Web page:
You may not have seen it on the News at Ten but Bank of England Monetary Policy Committee member Kristin Forbes delivered a fascinating speech last week on the nature of economic uncertainty and how best it can be measured. As Donald Trump said when he delivered his victory speech, “it’s a complicated business, folks”.
So complicated in fact, that disputes over the accuracy and validity of forecasts factoring in economic uncertainty now rage between the economics profession and top Tory MPs who are sick and tired of hearing gloomy post-Brexit predictions.
In her speech, Forbes drew on Voltaire who said “uncertainty is an uncomfortable position, but certainty is an absurd one”. The problem with many of the economic predictions made before the referendum was that the lurid claims about mass lay-offs and an overnight recession were made with such certainty that – armageddon having failed to materialise – those making the claims do indeed now appear absurd. This isn’t to write off the economics profession. As the OBR’s Robert Chote said in defence of forecasting, “the thing about uncertainty is that it’s uncertain”. He’s no Voltaire but his point stands.
So how is uncertainty measured? A bit of digging reveals the Bank of England’s methodology. They consult FTSE option-implied volatility, the CBI’s “uncertainty limiting investment” score and the GfK unemployment expectations balance, among other data sets. All perfectly sensible. Perhaps more bizarrely, they also draw on the number of times the phrase “economic uncertainty” appears in press articles. Even more digging reveals that just four papers are studied to achieve a score here: The FT, the Guardian, the Indy and the Times. All of these outlets backed Remain in the referendum and often repeated the most dire economic claims. Some still do. Maybe the Bank should broaden its reading material? Just for balance.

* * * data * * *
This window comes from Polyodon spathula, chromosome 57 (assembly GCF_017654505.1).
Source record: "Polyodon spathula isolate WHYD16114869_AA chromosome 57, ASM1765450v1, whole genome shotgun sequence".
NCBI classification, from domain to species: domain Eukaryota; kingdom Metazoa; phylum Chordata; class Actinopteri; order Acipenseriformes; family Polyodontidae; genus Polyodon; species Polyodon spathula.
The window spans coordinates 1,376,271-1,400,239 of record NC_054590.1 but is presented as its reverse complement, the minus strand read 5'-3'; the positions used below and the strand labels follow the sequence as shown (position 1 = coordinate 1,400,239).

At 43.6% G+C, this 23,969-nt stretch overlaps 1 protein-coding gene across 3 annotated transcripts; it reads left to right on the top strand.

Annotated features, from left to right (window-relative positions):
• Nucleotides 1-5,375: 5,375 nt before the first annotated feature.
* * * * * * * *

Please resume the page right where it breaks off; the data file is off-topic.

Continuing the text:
Post-truth politics and fake news in Richmond
Few of us can claim to have been gripped by the Richmond by-election but one element of it has caught my attention. The LibDems have been distributing campaign material in the guise of newspapers. The “Richmond Gazette” even claimed to carry stories by “a senior Gazette reporter”. In an age of fake news, this is brazen stuff – as was the distribution of another fake paper called “City News” – complete with our own blue colour scheme...
Sadiq Khan gets into bed with business
To the Lancaster Hotel for the annual dinner of the Institute of Directors. I ran communications for the IoD for two years and so it was a happy reunion. Sadiq Khan was a speaker, introduced by IoD Chair Lady Barbara Judge – who praised the mayor’s openness to business. “He has been intimate with IoD members,: she said. “Not literally,” added the mayor, hastily, when he took to the stage. Well he did say he wanted to be the most pro-business mayor, ever...
The banner to the right of Corbyn, just out of shot, reads “Solidarity with Venezuela.” The South American state has descended in to poverty and misery after years of socialist rule. The country’s largest bank note is now worth just 2 US cents as the currency lost 65 per cent of its value in November. Closer to home and bank notes are making headlines for other reasons. It seems the Bank of England is buckling under the weight of online outrage, and is looking at removing the trace amounts of animal fat from its new fiver.
Just send the bill to the White House
People have their own reasons for fearing a Trump presidency. As the cast of a Broadway musical made clear in the days after the vote, some groups are nervous that he won’t protect the rights of minorities. Others fear what his win will do for America’s standing in the world. For some, the grounds for concern is based on experience. I’ve heard of one US law firm whose top dogs are aghast at his victory because he still hasn’t paid them for work done years ago.